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 Post subject: E-mail Scams and Fraud
PostPosted: Sun Jul 22, 2018 4:05 am 
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This seems to be an epidemic for online sales especially with EMT.

It is very easy to setup a bogus email address similar to the one you need to send money to.
I set one up last night on a different topic to prove a point.

canuckaudiomart@gmail.com
Topic
https://www.canuckaudiomart.com/forum/viewtopic.php?f=8&t=50611&start=135

When setting up your EMT email address with your bank ensure it is the correct address.
If I were to attach the above email to my bank account and you send money thinking it is the CAM email you will be giving me money not CAM.

My suggestion to online companies is to create emails with their website in them, most if not all internet providers give you email accounts tied to your site.
Example:
onlinesales@2000audiovideo.ca
customerservice@2000audiovideo.ca

As a company if you use @gmail, @hotmail, @yahoo, @Rogers, @bell.net, etc. you are open to an easy fraud attack.
If you see an email inside an email, example onlinesales@2000audiovideo.ca@gmail.com this should be a red flag, go to their site and check the exact email address.

I have deleted the CAM email address, and any others mentioned have been modified for demonstration purposes only.

EMT's are 100% safe, the exact amount of money is sent to where it is directed, ensure your account is set up correctly to avoid scams/fraud.

Regards
Ohms

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PostPosted: Sun Jul 22, 2018 4:23 am 
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Good and helpful advice.


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PostPosted: Sun Jul 22, 2018 7:29 am 
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AudiOhm wrote:
This seems to be an epidemic for online sales especially with EMT.

It is very easy to setup a bogus email address similar to the one you need to send money to.
I set one up last night on a different topic to prove a point.

canuckaudiomart@gmail.com
Topic
https://www.canuckaudiomart.com/forum/viewtopic.php?f=8&t=50611&start=135

When setting up your EMT email address with your bank ensure it is the correct address.
If I were to attach the above email to my bank account and you send money thinking it is the CAM email you will be giving me money not CAM.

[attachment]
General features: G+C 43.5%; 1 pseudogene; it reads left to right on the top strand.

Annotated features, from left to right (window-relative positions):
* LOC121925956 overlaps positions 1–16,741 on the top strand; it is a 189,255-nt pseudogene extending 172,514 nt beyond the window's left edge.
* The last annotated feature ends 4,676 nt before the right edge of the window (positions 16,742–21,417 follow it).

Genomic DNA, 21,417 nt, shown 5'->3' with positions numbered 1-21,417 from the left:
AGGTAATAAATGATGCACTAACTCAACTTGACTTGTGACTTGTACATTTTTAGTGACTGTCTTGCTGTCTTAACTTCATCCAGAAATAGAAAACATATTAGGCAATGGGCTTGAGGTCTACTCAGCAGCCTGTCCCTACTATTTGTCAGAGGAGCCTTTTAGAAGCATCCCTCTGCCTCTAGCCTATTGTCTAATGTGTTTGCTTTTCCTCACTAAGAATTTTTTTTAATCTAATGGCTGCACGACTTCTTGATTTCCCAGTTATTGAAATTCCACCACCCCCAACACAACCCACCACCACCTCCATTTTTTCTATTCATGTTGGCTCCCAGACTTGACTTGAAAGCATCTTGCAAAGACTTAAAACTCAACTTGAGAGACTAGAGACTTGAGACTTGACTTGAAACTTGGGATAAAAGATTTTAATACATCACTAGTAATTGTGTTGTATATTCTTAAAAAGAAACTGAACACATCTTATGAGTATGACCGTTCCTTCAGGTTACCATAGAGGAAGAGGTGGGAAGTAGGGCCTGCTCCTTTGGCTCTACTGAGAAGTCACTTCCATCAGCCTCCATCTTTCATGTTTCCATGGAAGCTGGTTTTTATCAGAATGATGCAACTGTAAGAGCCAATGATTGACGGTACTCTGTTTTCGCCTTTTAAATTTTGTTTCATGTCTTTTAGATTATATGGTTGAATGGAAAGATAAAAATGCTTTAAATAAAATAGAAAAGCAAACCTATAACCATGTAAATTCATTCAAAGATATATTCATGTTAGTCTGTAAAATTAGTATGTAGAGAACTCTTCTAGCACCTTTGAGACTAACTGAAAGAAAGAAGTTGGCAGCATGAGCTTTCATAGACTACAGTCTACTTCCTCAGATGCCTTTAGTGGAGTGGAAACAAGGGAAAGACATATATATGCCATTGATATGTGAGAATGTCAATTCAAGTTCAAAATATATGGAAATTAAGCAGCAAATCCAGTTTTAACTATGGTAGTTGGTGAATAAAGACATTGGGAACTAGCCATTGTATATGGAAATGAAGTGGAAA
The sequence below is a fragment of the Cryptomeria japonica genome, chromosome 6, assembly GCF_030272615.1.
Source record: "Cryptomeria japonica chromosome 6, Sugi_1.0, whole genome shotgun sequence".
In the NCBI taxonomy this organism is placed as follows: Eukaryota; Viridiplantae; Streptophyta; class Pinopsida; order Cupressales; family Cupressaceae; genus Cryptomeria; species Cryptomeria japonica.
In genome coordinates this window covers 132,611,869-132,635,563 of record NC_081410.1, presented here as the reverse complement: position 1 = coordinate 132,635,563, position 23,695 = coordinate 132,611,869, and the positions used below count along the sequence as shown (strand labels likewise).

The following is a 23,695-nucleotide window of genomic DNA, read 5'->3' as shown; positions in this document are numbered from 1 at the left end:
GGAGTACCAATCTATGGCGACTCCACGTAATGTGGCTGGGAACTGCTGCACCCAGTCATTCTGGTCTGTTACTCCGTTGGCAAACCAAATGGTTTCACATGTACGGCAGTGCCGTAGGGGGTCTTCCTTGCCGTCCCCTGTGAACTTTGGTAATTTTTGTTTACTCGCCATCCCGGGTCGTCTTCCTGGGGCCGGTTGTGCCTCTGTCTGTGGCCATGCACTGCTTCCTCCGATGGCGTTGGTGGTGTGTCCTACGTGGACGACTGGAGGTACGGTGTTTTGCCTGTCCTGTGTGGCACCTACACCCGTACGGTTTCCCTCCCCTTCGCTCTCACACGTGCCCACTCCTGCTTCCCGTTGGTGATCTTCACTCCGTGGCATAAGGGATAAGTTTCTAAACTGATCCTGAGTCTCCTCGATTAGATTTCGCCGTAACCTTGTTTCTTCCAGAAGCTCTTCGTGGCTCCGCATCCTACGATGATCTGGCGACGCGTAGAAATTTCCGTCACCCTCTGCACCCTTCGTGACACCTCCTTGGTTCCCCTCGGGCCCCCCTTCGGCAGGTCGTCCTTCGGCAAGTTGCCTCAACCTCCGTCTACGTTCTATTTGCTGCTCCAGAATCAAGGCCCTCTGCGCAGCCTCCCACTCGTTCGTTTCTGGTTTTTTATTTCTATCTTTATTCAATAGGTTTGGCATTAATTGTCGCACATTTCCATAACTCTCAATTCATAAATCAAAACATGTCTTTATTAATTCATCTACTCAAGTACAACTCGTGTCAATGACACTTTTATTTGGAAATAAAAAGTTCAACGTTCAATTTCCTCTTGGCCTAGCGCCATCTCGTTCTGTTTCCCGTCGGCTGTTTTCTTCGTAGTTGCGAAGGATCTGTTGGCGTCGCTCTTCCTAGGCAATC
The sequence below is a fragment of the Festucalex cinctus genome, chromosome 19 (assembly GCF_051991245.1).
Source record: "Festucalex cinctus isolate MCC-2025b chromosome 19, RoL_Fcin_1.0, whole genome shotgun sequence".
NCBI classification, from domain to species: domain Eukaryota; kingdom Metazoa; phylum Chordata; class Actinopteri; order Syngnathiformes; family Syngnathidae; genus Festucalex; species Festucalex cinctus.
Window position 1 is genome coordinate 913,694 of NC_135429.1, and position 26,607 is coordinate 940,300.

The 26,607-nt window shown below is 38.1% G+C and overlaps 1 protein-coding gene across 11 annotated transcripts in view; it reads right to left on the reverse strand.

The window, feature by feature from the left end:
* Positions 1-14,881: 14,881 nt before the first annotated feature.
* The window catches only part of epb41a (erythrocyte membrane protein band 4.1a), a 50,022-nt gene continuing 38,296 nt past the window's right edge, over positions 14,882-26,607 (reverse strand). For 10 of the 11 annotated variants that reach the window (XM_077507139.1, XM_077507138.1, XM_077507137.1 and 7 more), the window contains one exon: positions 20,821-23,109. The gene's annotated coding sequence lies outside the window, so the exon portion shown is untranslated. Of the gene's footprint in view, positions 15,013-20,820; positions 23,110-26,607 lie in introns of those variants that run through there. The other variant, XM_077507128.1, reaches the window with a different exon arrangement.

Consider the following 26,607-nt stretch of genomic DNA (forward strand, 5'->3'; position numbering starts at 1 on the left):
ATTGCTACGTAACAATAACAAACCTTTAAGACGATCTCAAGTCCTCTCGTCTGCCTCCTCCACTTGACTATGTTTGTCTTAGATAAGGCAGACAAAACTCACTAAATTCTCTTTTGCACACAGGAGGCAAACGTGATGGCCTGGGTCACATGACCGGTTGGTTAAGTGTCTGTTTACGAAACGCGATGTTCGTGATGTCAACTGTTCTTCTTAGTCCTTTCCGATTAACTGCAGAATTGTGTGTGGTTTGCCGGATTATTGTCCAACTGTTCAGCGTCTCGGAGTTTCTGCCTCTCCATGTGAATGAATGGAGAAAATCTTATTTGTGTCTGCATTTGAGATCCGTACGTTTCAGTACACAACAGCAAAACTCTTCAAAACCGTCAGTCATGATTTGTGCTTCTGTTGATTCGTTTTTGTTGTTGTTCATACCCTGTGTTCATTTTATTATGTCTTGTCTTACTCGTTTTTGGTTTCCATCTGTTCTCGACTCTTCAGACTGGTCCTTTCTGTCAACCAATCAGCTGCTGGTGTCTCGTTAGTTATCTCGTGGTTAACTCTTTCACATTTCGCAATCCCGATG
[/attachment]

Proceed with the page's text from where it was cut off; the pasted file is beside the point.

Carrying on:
My suggestion to online companies is to create emails with their website in them, most if not all internet providers give you email accounts tied to your site.
Example:
onlinesales@2000audiovideo.ca
customerservice@2000audiovideo.ca

As a company if you use @gmail, @hotmail, @yahoo, @Rogers, @bell.net, etc. you are open to an easy fraud attack.
If you see an email inside an email, example onlinesales@2000audiovideo.ca@gmail.com this should be a red flag, go to their site and check the exact email address.

I have deleted the CAM email address, and any others mentioned have been modified for demonstration purposes only.

EMT's are 100% safe, the exact amount of money is sent to where it is directed, ensure your account is set up correctly to avoid scams/fraud.

Regards
Ohms

Good post AudiOhm.

But just to clarify. A business using an email service such as Gmail does not put them at any more risk than a private service. The objective for spammers/scammers is to gain trust by using key words that is not necessarily linked to a certain domain. Obviously your bank does not use Gmail as a email service, but scammers are able to play on peoples trust with something like royalbank(at)gmail.com as an example. The key word “royalbank” maybe enough to trick the recipient into thinking the email originated from his/her bank. I personally do not think there is anything wrong with a small business using Gmail as a service – it comes with added security which is more likely higher than many web hosting services who fall victim to all kinds of compromises. And with Googles massive amount of resources and redundancy, you can be ensured the service will always be available.

But agree - one should always proceed with caution when receiving an unknown or unexpected email!


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PostPosted: Sun Jul 22, 2018 8:00 am 
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@gmail, @hotmail, @yahoo, @Rogers, @bell.net, etc. are not any less secure, but no one can create an email under my account except me.
"maldesigns.ca" for example, therefore they are at a higher risk for hackers to mimic their email.

Like I showed, canuckaudiomart@gmail.com is an email that can be easily created by anyone, only I can create canuckaudiomart@maldesigns.ca...

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Ohms

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PostPosted: Sun Jul 22, 2018 8:05 am 
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AudioOhm is quite correct ^ but if you fall for a scam, it's at least partly on you.

I have never been the victim of fraud on CAM.

I use EMT all the time.

Just deal with people that have good feedback, have conversations over the phone when you buy/sell things, buy in person when you can etc. It just seems like common sense.

I have read through some forum posts in the last couple of weeks that have been exhausting. It seems like all of the long-standing members here (that have feedback) are honest and are not commonly the victims of fraud unless they knowingly take risks.

Those who claim they have been defrauded seem to provide very vague descriptions, have holes in their claims (ie passwords on EMTs) and then seem to never follow up on the posts. I feel bad for the moderators who have to read through the ridiculousness.